Norway's gas production per se has not yet peaked, but the Dutch and the British fields are in sharp decline -- only a matter of time until Norway follows
Poland and Denmark have made a final decision to carry out the construction of Baltic Pipe, a key energy infrastructure project that is set to reduce Poland’s dependence on Russian gas imports, investor companies Gaz-System and Denmark’s Energinet said on November 30.
Construction is currently expected to begin in 2020 and finish in 2022, the year Poland’s long-term gas supply contract with Russia’s Gazprom expires. There is a healthy enough market interest in the project, Gaz-System said in October.
Baltic Pipe will link Norwegian gas fields operated by state-controlled oil and gas company PGNiG to Poland via Denmark. The pipeline will have the capacity to pump up to 10bn cubic metres (cm) of gas annually, possibly bringing Poland’s imports from sources other than Russia to 17bn cm a year.
"The construction of Baltic Pipe will not only benefit consumers in Poland and Denmark but will also be beneficial to both countries. The new gas interconnector will further strengthen and integrate the European gas market. Moreover, Baltic Pipe may contribute to achieving European climate goals,” said Thomas Egebo, CEO at Energinet, in a statement.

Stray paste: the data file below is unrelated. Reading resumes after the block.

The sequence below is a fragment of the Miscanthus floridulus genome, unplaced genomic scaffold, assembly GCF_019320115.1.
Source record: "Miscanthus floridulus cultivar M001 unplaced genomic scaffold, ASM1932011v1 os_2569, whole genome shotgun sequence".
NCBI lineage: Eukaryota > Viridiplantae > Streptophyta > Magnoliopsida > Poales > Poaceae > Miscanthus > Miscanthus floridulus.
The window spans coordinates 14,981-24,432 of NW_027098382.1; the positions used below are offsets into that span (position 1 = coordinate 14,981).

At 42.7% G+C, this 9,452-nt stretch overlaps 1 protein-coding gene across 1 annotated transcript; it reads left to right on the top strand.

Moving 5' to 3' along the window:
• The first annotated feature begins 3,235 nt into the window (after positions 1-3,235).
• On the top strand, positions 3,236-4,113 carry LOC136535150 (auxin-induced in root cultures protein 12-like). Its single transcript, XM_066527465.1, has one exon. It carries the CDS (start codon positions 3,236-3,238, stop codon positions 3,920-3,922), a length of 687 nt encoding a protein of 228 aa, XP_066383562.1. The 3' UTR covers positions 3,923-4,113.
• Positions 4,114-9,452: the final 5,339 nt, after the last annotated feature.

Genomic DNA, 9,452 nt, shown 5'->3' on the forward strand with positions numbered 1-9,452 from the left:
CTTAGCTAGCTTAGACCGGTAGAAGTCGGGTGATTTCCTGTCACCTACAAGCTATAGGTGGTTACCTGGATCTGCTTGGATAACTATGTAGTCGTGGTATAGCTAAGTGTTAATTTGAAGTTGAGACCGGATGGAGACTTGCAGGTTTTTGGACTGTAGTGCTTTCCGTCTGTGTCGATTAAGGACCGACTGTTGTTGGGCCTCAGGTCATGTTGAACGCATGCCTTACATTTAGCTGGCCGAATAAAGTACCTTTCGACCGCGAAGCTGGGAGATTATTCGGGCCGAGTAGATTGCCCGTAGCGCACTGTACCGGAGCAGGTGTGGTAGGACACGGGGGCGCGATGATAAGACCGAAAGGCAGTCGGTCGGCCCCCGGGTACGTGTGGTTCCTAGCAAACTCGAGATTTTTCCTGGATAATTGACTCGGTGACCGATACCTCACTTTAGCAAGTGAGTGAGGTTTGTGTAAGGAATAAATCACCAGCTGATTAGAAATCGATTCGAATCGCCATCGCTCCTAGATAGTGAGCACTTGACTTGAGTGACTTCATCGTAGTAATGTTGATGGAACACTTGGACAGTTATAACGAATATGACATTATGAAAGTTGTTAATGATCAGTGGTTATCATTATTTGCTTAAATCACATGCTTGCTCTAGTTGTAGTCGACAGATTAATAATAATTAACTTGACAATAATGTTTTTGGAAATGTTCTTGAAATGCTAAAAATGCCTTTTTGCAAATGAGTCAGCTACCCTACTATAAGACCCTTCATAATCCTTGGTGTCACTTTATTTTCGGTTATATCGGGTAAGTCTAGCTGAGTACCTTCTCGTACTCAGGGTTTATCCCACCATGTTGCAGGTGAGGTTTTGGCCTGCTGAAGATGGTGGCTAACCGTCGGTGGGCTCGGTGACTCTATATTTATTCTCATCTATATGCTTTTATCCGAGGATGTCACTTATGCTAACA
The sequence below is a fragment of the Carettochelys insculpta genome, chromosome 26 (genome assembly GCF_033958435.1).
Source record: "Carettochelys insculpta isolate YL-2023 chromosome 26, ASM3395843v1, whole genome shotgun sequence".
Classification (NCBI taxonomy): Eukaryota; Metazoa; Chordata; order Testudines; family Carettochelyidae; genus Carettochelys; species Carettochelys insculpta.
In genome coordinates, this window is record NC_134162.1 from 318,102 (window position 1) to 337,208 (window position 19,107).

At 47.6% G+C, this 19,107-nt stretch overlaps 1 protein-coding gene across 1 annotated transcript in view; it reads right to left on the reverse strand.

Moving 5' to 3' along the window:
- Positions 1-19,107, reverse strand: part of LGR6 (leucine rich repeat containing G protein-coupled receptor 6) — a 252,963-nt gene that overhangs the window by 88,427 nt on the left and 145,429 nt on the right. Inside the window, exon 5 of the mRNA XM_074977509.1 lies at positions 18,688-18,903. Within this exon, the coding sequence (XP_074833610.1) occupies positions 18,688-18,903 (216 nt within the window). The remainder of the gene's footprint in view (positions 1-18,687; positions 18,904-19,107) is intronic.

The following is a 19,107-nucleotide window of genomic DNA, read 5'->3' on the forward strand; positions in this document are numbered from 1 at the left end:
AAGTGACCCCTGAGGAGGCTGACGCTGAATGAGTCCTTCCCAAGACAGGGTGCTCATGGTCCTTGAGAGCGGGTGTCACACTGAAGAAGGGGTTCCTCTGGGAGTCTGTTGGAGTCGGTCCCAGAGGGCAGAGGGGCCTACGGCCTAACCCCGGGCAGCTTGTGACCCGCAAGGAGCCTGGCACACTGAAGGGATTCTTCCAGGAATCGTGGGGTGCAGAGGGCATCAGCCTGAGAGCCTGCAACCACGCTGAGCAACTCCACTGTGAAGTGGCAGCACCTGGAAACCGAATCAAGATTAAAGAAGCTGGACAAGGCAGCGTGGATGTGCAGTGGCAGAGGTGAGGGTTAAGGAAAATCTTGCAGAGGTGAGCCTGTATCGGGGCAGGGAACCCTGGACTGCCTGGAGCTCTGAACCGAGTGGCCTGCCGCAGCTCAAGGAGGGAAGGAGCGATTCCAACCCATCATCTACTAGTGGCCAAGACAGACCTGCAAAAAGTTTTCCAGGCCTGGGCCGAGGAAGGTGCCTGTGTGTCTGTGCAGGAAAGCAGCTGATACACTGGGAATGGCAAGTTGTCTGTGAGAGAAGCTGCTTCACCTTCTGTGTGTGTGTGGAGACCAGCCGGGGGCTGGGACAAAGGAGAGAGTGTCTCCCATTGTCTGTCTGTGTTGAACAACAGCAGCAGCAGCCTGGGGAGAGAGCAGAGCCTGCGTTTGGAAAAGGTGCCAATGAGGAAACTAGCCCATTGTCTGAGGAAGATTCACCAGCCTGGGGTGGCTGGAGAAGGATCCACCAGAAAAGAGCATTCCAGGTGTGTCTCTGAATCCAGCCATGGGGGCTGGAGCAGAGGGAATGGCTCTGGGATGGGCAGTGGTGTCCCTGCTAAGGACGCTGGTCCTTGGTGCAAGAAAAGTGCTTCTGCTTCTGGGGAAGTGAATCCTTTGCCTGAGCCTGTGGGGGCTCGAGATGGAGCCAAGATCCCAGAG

Poland consumes about 16bn cm of gas annually – with most currently imported from Russia – but has long been suggesting that it will not renew the Gazprom contract.
Poland has accused Gazprom of abusing its market position in the CEE region. Warsaw is also worried that the planned pipeline Nord Stream 2, set to link Russia directly to Germany via the Baltic Sea, will allow Moscow to manipulate supplies to Ukraine and Poland for political gains.
Poland also has an import contract with Qatar and is buying gas from the US. Both the Qatari and US gas are arriving in Poland via the LNG terminal in Swinoujscie that went online in 2016.
The cost of Baltic Pipe is estimated at €1.6bn-€2.2bn.
Source: bne IntelliNews